If you’re looking to transcend labels and kickstart your writing, editing, and publishing into new directions, then Athena Dixon‘s session is ideal for you. Titled Many Roads Traveled: Writing, Editing, and Publishing Across Intersections, Athena’s session pushes writers past their comfort zone and into new territory. She talked to us about new experiences she’s anticipating at HippoCamp 2017.
Hippocampus: Without sharing any spoilers, what can attendees expect from your session?
Athena: Attendees can expect a gentle push outside of their normal boxes. I’m hoping to get people thinking about how they define themselves and how those definitions can help or hinder our writing, publishing and submitting.
Who would benefit the most from your session or workshop?
I think my session fits any stage or experience level. It’s tailored not as writing advice, rather a guide for finding new ways to present ourselves and our work. Those who are interested in finding new pieces of their puzzle are encouraged to attend.
Literary citizenship is so important today, and by being part of our conference, you’re contributing to the CNF community — why is sharing with others important to you?
My goal, in my own writing and my literary journal, is to give people a voice. Conferences such as HippoCamp allow writers and editors from all walks of life the chance to engage and be heard. By actively participating in our community, we are both knowingly and unknowingly sparking new books, essays, relationships, thought processes, and careers.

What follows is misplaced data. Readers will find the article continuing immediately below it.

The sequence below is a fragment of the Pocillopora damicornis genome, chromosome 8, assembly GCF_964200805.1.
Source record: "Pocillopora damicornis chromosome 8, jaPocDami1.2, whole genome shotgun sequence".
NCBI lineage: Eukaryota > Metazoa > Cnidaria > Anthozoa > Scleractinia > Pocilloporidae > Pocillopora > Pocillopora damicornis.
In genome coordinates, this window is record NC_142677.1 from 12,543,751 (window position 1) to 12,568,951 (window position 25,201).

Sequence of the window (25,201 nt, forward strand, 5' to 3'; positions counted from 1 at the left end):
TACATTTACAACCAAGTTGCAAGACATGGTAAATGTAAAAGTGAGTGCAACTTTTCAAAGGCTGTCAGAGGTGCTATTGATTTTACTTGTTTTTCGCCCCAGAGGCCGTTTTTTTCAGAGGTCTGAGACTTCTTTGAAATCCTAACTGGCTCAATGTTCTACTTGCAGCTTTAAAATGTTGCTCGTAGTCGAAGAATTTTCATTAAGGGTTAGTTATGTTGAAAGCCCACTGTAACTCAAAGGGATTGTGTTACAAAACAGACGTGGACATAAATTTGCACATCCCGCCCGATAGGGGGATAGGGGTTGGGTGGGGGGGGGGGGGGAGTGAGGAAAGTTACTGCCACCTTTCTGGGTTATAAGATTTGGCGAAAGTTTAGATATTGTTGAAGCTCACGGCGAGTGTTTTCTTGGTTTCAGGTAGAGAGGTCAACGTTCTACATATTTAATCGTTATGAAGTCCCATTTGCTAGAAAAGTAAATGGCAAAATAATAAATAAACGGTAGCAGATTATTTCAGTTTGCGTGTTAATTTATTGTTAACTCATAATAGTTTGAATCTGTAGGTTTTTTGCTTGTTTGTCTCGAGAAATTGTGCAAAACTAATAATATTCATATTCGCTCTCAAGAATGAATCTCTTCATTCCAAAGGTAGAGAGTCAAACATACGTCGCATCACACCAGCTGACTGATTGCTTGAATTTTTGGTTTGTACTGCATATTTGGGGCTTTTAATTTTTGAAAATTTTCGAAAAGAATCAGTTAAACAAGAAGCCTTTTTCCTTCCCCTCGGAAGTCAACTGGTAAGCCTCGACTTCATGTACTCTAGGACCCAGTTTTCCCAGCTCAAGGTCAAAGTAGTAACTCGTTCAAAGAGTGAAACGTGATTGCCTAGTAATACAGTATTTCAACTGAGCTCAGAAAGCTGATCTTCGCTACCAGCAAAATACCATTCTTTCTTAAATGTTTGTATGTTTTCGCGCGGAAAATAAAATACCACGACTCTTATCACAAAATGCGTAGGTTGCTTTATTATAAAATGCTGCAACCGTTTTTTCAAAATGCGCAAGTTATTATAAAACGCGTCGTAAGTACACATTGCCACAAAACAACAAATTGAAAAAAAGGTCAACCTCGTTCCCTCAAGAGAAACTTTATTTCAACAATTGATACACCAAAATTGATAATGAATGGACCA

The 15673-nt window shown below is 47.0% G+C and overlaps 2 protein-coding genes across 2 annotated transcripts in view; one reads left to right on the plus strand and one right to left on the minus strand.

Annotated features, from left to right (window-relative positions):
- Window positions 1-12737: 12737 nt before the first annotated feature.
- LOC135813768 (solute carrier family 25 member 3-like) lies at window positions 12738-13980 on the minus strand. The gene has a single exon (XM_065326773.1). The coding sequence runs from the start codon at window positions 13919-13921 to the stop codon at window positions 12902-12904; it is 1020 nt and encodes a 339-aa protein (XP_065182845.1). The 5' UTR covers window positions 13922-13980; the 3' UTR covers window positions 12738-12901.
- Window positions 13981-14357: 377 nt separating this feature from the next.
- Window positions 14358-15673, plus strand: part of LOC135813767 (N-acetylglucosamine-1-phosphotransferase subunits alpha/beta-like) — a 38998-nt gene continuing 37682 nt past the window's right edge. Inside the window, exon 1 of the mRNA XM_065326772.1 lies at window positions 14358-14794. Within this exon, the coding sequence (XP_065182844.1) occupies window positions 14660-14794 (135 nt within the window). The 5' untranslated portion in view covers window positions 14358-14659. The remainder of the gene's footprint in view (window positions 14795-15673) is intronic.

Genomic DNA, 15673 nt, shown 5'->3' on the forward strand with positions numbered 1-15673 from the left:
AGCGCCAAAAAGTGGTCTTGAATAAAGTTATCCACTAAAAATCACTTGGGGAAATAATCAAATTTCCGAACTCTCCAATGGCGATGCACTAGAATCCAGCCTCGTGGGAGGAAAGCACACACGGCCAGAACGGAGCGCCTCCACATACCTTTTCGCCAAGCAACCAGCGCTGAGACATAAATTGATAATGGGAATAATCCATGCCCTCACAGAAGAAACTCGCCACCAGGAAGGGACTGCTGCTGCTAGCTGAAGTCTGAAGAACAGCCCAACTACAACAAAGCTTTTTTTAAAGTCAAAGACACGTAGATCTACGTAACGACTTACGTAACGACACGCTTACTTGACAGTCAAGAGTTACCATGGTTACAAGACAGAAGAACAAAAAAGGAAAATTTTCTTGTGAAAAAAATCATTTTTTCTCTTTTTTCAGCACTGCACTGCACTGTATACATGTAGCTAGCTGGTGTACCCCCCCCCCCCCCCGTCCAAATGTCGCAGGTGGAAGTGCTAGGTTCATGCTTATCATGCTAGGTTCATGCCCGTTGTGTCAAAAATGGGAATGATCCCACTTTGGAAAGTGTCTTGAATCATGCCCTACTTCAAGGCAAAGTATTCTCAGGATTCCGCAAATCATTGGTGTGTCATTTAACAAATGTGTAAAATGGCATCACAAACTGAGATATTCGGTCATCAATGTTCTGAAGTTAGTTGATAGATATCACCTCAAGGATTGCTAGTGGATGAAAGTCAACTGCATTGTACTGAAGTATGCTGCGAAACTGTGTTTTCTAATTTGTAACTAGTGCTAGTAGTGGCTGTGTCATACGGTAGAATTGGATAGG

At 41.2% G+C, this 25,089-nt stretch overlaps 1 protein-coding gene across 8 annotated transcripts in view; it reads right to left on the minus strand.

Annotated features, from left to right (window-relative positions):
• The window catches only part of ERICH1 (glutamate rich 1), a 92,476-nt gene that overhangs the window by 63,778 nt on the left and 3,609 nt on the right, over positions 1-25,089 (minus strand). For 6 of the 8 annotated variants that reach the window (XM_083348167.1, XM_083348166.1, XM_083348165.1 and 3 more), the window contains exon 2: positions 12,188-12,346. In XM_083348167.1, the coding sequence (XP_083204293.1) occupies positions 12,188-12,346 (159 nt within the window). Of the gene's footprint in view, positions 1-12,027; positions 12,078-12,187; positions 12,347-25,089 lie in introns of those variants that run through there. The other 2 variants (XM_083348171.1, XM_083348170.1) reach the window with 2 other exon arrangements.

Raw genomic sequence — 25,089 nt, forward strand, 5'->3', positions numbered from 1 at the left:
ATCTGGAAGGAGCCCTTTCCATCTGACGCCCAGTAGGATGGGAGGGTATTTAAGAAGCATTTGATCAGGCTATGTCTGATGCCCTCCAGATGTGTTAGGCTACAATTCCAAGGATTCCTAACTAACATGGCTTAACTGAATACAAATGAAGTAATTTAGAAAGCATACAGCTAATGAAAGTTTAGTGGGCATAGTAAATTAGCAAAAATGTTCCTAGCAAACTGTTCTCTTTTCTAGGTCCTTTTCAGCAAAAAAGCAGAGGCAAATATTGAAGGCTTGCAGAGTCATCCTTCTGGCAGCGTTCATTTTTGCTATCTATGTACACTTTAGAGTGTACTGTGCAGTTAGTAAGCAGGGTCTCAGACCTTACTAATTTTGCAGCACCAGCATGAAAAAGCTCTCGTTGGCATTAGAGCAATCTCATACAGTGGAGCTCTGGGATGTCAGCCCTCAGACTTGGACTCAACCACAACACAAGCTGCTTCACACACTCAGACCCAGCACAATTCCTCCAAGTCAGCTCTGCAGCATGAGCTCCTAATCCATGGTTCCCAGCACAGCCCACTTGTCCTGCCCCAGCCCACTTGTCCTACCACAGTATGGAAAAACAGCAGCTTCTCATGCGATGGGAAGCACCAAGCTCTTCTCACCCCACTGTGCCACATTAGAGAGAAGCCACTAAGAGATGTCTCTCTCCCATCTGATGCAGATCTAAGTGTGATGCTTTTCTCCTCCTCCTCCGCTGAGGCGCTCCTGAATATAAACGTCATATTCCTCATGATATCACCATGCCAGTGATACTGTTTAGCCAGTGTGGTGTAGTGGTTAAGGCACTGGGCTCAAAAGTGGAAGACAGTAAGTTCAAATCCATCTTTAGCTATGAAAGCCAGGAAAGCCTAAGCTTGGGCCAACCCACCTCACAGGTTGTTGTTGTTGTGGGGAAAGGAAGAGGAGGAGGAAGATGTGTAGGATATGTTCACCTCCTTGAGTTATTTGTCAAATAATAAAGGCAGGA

Taking off your presenter hat, what are you hoping to learn as an attendee at HippoCamp?
I’m very interested in learning how to balance the public and the private in my essays. I’m also looking forward to hearing how to create a work/life balance.
What suggestions do you have for those who haven’t visited Lancaster yet?
I’d say make sure you visit the farmer’s market across the street. The variety of items is stunning! There’s pretty much anything you can imagine. Also, try to get a treat at the Bistro Barberet and Bakery.
What was the a recent and memorable work of creative nonfiction you read?
I picked up Cija Jefferson’s Sonic Memories at the last conference and fell in love with it. I’ve passed it along to a few people as an example of how an essay collection be tightly controlled, but expansive in its stories. She’s also captured black childhood and black womanhood in a way I’ve been striving to in my own work. I also really love the essay “Da Art of Storytellin’ (a Prequel)” by Kiese Laymon which appears in The Fire This Time collection. Again, it tackles blackness and black experience in ways I think are often overlooked. Both writers have an eye and ear for our generation, but also those before us.
Register for HippoCamp 2017 today to hear more from Athena Dixon and other illustrious speakers!